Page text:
The Lesser Peace (the establishment by national governments of treaties and institutions that can guarantee global peace) is evidently far away, and was not even on the horizon in Shoghi Effendi’s day, and he must have envisioned many generations being required for “the spiritualization of the masses,” which he regarded as a precondition for conversions “in large numbers.” So it is not surprising that when he writes of entry by troops and mass conversion, in Citadel of Faith, these events take place in a distant future which cannot yet be even dimly visualised. He must have been envisioning something like the revolution in the fortunes of Christianity that occurred between 300 and 350 AD: not because people suddenly began behaving differently, but because the Christians had become so numerous that continuing steady growth through personal networks, at something like 3 or 4 percent per year, entailed the conversion of hundreds of thousands of people every year.
~~ Sen McGlinn ~~ christians

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7 Responses to “Stark choices”

  1. David said


    Some interesting thoughts, but I want to make a point about what I take to be the crux of your post, namely:

    “Clearly a community cannot follow both the open network and strong boundary paths at once…”

    Not only, though, can a community follow both paths, this is precisely the combination that Rodney Stark thinks is the key to growth of new religious movements. This can be found throughout his work, but is most explicit in his chapter “New Religious Movements and the Future” from 2003. I’m wondering if part of what is going on is confusing ‘strictness’ and ‘network openness’, which while both pertaining to community boundaries are nonetheless very distinct things. Stark argues in The Rise of Christianity, as elsewhere, in the importance of social networks as a recruiting mechanism and so networks must be open in the sense that members must maintain contact with non-members. The argument about strong boundaries, however, is not about network openness, but about 1) maintaining theological and cultural distinction that creates tension with the larger environment and 2) internal strictness in terms of expectations of members that prevents free-riding. Not only does Stark endorse the strong boundary argument in the cultural sense, he, along with Laurance Iannaccone, are its main proponents (see, again, not only ‘New Religious Movements and the Future’ but pretty much everything he’s written since ‘Religion and Society in Tension’ in the 1960s).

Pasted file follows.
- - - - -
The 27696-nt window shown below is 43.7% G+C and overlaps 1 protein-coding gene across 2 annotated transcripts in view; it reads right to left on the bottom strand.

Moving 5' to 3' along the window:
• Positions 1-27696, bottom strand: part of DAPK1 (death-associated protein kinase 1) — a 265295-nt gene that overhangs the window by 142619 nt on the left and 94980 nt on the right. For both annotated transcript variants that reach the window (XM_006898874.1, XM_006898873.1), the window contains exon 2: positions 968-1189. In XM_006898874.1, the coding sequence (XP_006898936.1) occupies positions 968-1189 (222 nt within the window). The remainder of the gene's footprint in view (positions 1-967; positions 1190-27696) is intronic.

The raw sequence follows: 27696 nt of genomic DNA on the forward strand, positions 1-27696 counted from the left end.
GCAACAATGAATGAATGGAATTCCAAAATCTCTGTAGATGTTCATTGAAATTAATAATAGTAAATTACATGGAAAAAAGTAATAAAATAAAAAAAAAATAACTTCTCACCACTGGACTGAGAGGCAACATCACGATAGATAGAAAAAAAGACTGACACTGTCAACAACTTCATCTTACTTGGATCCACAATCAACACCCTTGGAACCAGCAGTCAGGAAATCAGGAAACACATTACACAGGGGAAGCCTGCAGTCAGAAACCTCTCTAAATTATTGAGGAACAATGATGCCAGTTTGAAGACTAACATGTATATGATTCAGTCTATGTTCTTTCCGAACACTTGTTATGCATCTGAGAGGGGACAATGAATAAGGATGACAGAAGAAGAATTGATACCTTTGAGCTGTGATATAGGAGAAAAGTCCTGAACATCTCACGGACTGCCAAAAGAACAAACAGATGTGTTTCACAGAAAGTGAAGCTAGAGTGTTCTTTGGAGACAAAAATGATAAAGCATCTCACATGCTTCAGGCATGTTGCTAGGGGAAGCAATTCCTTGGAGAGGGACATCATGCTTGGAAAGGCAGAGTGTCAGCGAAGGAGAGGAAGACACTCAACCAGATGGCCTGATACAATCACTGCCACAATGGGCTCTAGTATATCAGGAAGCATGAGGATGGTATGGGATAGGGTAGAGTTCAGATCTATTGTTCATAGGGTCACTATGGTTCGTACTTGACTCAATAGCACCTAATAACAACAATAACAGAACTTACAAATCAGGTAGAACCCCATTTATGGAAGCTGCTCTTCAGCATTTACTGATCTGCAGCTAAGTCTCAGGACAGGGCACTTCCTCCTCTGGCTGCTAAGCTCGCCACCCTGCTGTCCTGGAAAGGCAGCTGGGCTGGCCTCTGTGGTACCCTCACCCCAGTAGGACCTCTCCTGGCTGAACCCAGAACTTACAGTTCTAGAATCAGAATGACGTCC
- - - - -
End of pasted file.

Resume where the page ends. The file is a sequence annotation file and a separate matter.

That Stark thinks both open networks and strong cultural boundaries are both key is nowhere more evident than his work on Mormonism, probably the work he is most known for (and work that, at least in some respects, hasn’t held up over time. Despite his strong predictions, Mormon growth rates are almost completely flat). In his book ‘The Rise of Mormonism’, as well as his other writings on Mormonism, Stark attributes what was during the latter-half of the 20th century remarkable growth to the combination of network recruitment with Mormonism’s optimal level of tension with society where it was different enough (e.g., offered a new gospel) to produce tension but not so different (e.g., could still plausibly be classified as Christian) as to seem overly exotic or strange. On top of that, Mormonism is a very strict religion in terms of behavioral expectations and norms of time and money contribution. It’s also worth pointing out that an awful lot of people like Stark’s work but don’t buy it and its strong rational choice assumptions and religious market place metaphors. You can explain a lot of Mormon growth and decline demographically without resorting to these kinds of arguments. Either way, open networks and strong boundaries are not exclusive to Stark and work hand-in-hand (see ‘Cults and New Religious Movements’ page 267, propositions 9 and 10).